The standard American diet (SAD) includes large quantities of oxidized omega-6 fats from fried and processed foods when compared to omega-3 fat consumption (from fish, nuts and seeds). The ratio of omega-6 to omega-3 fatty acids ranges from 20:1 to as high as 50:1 (ideal range is no more than 4:1), creating a perpetual degree of inflammation throughout the body. Researchers have determined that this imbalance creates a disturbance in brain chemistry affecting neurotransmitter balance and electrical firing in the brain that sets the stage for amyloid tangles and cognitive decline.

Reestablishing omega fat homeostasis by balancing toward a 1:1 intake ratio and correcting B vitamin nutritional deficiencies provide deep insight toward understanding and controlling risk factors for the development of many forms of dementia including Alzheimer’s disease. Most middle aged adults will want to include a high potency B vitamin supplement (preferably formulated from natural food sources) and include omega-3 fats from diet or fish oil consumption to lower dementia risk factors.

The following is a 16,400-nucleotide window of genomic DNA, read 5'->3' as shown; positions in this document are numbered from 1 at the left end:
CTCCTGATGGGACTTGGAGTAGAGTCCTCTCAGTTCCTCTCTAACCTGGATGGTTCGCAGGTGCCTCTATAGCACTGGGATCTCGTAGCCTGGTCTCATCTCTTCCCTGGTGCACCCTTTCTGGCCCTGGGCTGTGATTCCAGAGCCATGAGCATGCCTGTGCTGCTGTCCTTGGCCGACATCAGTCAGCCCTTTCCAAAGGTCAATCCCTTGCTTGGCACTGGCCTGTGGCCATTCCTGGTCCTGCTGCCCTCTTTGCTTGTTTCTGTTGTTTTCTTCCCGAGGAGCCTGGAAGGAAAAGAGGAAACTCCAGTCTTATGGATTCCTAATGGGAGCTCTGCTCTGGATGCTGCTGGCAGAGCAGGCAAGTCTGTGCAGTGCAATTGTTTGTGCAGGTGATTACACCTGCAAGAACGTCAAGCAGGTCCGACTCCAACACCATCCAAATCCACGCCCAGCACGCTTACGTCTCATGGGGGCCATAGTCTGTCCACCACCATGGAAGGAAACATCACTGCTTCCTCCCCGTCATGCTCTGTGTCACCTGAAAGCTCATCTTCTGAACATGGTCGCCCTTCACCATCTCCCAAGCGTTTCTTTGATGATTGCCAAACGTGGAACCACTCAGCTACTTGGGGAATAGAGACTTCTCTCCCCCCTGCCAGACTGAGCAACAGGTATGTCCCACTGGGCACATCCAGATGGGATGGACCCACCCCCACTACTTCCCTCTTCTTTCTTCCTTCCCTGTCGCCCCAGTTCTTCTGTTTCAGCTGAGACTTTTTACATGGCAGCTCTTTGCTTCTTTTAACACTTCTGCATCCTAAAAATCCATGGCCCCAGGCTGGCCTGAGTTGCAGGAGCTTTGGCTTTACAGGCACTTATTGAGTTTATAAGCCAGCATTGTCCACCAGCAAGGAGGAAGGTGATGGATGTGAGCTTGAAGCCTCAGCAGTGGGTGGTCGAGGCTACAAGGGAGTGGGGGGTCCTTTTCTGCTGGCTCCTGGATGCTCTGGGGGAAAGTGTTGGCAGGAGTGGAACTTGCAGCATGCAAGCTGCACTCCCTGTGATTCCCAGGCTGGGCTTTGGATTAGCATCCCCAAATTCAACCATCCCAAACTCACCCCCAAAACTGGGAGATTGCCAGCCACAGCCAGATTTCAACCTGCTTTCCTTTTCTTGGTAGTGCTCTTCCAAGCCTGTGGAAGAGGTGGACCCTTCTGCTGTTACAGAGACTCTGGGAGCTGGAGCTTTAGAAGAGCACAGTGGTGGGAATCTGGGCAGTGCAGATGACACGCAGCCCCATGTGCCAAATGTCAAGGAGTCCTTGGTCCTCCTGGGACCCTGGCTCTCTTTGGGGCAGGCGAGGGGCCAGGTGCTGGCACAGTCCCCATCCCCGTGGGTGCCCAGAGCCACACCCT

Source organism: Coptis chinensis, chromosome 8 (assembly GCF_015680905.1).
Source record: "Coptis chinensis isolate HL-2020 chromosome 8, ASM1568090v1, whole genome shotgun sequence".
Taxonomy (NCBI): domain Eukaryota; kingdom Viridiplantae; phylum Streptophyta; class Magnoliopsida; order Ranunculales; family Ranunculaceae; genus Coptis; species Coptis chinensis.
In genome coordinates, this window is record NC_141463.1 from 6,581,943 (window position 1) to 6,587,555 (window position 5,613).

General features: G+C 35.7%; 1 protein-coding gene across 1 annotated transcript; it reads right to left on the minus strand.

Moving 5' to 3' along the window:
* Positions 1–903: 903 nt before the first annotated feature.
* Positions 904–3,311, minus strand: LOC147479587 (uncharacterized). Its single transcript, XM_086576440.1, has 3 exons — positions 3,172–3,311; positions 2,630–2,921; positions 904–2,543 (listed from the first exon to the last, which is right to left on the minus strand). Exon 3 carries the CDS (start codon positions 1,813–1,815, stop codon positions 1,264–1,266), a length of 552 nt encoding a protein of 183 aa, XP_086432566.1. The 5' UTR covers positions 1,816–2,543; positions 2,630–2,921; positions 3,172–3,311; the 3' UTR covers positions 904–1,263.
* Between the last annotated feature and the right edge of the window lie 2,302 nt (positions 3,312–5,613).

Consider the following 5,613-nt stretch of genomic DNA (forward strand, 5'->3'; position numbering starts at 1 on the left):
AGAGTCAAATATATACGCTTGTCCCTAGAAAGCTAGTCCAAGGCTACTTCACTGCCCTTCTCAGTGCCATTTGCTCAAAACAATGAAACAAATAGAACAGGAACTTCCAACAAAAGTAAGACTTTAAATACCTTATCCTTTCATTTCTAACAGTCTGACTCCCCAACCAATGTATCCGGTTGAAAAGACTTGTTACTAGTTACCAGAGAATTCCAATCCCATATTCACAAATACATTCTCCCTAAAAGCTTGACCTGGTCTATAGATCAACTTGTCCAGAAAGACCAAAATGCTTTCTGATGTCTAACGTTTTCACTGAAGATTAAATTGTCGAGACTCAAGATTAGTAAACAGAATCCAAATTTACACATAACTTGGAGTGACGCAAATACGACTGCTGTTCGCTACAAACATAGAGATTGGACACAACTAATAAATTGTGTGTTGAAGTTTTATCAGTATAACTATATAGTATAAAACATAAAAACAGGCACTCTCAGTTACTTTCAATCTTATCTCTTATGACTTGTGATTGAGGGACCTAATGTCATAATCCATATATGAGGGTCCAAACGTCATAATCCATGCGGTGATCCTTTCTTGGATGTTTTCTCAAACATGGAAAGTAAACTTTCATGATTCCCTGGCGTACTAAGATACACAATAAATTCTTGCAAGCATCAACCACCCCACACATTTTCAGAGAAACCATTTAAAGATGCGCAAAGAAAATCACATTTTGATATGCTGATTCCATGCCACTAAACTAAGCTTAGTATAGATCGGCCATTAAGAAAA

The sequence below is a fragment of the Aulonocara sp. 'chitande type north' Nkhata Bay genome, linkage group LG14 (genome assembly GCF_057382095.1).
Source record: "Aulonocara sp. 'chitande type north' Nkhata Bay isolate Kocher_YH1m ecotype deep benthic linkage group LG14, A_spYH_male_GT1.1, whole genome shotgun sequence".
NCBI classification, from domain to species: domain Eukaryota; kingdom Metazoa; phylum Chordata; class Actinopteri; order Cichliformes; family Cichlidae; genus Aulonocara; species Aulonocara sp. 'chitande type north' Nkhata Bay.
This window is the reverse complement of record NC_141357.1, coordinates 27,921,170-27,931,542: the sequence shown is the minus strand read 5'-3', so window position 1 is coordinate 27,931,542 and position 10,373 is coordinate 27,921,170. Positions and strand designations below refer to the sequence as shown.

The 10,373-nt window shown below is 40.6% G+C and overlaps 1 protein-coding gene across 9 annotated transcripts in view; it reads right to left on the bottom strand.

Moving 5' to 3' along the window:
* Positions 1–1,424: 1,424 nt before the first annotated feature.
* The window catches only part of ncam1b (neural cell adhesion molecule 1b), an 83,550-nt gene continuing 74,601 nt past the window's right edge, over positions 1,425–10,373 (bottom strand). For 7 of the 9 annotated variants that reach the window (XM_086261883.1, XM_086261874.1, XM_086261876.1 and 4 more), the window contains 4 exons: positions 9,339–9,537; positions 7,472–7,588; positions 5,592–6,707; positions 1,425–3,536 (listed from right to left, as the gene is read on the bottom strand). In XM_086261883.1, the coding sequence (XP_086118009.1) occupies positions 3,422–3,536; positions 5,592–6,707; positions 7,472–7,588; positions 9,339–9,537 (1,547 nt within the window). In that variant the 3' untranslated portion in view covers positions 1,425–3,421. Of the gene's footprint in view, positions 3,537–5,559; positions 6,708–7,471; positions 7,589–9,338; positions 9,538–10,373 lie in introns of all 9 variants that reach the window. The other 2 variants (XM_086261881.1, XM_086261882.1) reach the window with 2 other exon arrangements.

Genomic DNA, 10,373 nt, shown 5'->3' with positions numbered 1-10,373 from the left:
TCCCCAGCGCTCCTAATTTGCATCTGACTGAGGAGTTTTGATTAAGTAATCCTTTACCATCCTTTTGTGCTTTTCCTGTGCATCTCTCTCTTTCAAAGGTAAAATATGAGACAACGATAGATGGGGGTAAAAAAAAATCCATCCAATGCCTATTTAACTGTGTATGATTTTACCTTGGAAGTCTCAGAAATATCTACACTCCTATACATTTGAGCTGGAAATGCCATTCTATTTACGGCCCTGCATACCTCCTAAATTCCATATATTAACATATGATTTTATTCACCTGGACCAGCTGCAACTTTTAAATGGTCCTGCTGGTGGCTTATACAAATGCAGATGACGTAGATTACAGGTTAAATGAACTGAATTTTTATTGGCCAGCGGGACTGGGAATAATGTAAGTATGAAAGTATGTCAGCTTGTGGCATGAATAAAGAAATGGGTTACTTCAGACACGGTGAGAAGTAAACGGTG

Thursday, February 16, 2012

Omega-3 Fats from Fish Oil Reduces Signs and Symptoms of Osteoarthritis

Humans have been consuming omega-3 fats from natural fish, nut and seed sources for countless generations. Our core genetic structure depends on a regular supply of the long chain omega-3 fats EPA and DHA to form cell wall structures and perform millions of metabolic functions that we normally associate with vibrant health.